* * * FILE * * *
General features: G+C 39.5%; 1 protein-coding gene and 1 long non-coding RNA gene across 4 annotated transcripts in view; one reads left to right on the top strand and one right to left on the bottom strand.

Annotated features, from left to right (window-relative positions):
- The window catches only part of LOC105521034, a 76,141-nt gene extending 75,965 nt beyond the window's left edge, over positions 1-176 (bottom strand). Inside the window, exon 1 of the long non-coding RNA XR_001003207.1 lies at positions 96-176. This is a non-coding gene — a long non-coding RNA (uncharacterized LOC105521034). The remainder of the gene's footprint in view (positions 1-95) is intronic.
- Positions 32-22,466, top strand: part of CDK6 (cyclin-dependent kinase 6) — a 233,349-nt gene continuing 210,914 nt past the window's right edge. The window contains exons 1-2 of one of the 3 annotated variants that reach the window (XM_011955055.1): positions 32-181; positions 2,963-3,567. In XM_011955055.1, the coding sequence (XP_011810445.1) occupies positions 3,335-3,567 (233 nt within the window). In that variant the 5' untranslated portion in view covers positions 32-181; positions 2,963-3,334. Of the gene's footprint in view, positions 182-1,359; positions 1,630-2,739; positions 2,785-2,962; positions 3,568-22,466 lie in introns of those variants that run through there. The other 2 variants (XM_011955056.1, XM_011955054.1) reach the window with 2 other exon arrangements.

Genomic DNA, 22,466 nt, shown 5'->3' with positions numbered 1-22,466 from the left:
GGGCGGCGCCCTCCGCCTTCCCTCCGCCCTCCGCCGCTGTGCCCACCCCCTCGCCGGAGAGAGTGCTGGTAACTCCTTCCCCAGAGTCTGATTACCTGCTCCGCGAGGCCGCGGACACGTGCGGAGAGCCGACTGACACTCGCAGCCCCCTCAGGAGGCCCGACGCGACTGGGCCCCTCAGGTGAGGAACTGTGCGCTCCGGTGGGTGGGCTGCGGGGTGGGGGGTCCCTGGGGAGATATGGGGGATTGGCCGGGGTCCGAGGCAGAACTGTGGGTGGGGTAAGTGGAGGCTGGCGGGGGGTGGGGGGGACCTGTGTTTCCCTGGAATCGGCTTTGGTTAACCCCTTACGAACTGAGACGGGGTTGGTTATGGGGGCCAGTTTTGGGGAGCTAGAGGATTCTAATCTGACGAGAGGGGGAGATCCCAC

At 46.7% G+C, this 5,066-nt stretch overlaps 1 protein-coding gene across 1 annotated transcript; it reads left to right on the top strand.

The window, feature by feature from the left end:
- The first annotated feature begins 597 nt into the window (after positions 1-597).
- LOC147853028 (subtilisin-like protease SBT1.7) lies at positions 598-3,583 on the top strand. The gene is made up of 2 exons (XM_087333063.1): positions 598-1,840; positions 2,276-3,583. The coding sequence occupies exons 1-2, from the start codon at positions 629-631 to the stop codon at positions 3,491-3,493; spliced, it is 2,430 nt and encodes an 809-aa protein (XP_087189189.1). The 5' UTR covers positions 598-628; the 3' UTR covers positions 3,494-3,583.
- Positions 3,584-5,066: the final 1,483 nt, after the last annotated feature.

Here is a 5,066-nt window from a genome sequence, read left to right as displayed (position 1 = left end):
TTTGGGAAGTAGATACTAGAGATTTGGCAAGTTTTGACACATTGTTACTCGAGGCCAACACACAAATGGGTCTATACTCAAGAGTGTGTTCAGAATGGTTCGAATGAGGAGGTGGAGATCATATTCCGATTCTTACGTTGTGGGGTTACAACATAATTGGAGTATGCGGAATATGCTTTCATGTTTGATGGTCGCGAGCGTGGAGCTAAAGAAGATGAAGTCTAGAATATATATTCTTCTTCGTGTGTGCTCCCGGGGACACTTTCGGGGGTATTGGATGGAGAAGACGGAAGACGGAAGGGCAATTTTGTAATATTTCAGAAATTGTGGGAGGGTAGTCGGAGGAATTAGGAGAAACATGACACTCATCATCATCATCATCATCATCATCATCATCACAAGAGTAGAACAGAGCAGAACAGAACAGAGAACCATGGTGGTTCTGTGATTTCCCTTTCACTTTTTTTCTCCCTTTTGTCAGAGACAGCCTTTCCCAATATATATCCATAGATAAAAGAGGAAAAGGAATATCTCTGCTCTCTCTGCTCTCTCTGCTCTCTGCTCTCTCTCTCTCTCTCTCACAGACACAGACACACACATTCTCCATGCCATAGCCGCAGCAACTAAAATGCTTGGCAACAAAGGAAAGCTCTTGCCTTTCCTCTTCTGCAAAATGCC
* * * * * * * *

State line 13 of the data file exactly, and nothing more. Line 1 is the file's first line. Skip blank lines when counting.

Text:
TTTGGGAAGTAGATACTAGAGATTTGGCAAGTTTTGACACATTGTTACTCGAGGCCAACACACAAATGGGTCTATACTCAAGAGTGTGTTCAGAATGGTTCGAATGAGGAGGTGGAGATCATATTCCGATTCTTACGTTGTGGGGTTACAACATAATTGGAGTATGCGGAATATGCTTTCATGTTTGATGGTCGCGAGCGTGGAGCTAAAGAAGATGAAGTCTAGAATATATATTCTTCTTCGTGTGTGCTCCCGGGGACACTTTCGGGGGTATTGGATGGAGAAGACGGAAGACGGAAGGGCAATTTTGTAATATTTCAGAAATTGTGGGAGGGTAGTCGGAGGAATTAGGAGAAACATGACACTCATCATCATCATCATCATCATCATCATCATCACAAGAGTAGAACAGAGCAGAACAGAACAGAGAACCATGGTGGTTCTGTGATTTCCCTTTCACTTTTTTTCTCCCTTTTGTCAGAGACAGCCTTTCCCAATATATATCCATAGATAAAAGAGGAAAAGGAATATCTCTGCTCTCTCTGCTCTCTCTGCTCTCTGCTCTCTCTCTCTCTCTCTCACAGACACAGACACACACATTCTCCATGCCATAGCCGCAGCAACTAAAATGCTTGGCAACAAAGGAAAGCTCTTGCCTTTCCTCTTCTGCAAAATGCC